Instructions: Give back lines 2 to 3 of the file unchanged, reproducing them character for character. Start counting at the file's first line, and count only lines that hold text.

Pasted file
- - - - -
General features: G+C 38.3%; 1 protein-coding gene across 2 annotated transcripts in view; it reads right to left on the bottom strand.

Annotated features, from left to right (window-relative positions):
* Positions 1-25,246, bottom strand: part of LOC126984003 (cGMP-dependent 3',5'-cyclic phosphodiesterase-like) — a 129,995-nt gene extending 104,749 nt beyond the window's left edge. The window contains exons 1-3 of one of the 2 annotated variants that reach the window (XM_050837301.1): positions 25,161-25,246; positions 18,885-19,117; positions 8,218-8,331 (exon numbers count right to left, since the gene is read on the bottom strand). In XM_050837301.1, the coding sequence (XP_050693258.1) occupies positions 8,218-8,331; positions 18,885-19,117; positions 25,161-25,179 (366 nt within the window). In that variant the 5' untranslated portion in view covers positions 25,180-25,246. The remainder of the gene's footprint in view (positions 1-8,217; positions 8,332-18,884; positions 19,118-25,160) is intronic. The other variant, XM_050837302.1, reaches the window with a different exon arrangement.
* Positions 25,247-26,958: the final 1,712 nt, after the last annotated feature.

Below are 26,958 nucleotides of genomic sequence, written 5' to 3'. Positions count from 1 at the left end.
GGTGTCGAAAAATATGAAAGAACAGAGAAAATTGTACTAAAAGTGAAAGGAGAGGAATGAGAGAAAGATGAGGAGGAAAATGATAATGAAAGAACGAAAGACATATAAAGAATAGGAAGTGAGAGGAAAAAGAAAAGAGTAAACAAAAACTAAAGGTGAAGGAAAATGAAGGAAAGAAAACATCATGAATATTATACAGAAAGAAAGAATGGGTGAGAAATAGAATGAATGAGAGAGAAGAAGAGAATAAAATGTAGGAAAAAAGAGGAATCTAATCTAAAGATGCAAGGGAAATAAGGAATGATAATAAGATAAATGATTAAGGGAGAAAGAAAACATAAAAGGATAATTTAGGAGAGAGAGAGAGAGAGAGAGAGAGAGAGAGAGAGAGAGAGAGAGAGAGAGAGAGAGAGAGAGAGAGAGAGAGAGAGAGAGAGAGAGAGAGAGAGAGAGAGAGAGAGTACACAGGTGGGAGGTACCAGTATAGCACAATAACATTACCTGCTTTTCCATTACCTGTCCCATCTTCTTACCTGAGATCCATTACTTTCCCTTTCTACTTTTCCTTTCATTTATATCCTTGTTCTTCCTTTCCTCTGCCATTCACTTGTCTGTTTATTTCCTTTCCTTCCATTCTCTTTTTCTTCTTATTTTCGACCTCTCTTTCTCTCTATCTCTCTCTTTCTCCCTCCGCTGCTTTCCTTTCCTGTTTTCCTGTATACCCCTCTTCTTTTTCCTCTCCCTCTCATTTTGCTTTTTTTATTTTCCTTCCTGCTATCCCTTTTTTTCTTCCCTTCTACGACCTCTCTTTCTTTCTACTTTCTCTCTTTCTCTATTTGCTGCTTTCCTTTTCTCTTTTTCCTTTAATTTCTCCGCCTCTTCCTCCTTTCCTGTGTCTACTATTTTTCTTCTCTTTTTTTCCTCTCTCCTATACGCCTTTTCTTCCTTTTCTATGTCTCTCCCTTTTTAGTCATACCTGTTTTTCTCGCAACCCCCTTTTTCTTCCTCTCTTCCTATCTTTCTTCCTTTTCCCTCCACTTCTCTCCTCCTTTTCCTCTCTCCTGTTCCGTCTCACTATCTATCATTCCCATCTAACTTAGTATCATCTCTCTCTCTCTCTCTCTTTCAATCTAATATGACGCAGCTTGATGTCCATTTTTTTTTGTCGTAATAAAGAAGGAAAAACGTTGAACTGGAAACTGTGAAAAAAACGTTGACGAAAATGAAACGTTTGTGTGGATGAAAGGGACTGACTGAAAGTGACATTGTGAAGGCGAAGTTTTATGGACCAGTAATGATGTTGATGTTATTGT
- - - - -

Annotated features, from left to right (window-relative positions):
* Positions 1-25,246, bottom strand: part of LOC126984003 (cGMP-dependent 3',5'-cyclic phosphodiesterase-like) — a 129,995-nt gene extending 104,749 nt beyond the window's left edge. The window contains exons 1-3 of one of the 2 annotated variants that reach the window (XM_050837301.1): positions 25,161-25,246; positions 18,885-19,117; positions 8,218-8,331 (exon numbers count right to left, since the gene is read on the bottom strand). In XM_050837301.1, the coding sequence (XP_050693258.1) occupies positions 8,218-8,331; positions 18,885-19,117; positions 25,161-25,179 (366 nt within the window). In that variant the 5' untranslated portion in view covers positions 25,180-25,246. The remainder of the gene's footprint in view (positions 1-8,217; positions 8,332-18,884; positions 19,118-25,160) is intronic. The other variant, XM_050837302.1, reaches the window with a different exon arrangement.